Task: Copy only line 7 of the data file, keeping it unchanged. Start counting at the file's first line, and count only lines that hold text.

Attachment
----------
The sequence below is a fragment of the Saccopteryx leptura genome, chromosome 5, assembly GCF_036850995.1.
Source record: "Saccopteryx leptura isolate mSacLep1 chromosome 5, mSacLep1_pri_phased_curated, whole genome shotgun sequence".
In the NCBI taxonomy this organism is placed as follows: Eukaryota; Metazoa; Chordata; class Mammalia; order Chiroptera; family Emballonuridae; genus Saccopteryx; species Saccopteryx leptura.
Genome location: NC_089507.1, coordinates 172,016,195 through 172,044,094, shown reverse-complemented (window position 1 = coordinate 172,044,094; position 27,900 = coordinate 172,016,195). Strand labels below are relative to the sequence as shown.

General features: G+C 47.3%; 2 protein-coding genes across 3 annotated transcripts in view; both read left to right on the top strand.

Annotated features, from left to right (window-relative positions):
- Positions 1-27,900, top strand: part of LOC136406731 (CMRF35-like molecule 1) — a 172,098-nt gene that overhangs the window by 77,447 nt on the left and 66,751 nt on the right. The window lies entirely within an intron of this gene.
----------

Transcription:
- Positions 1-27,900, top strand: part of LOC136406731 (CMRF35-like molecule 1) — a 172,098-nt gene that overhangs the window by 77,447 nt on the left and 66,751 nt on the right. The window lies entirely within an intron of this gene.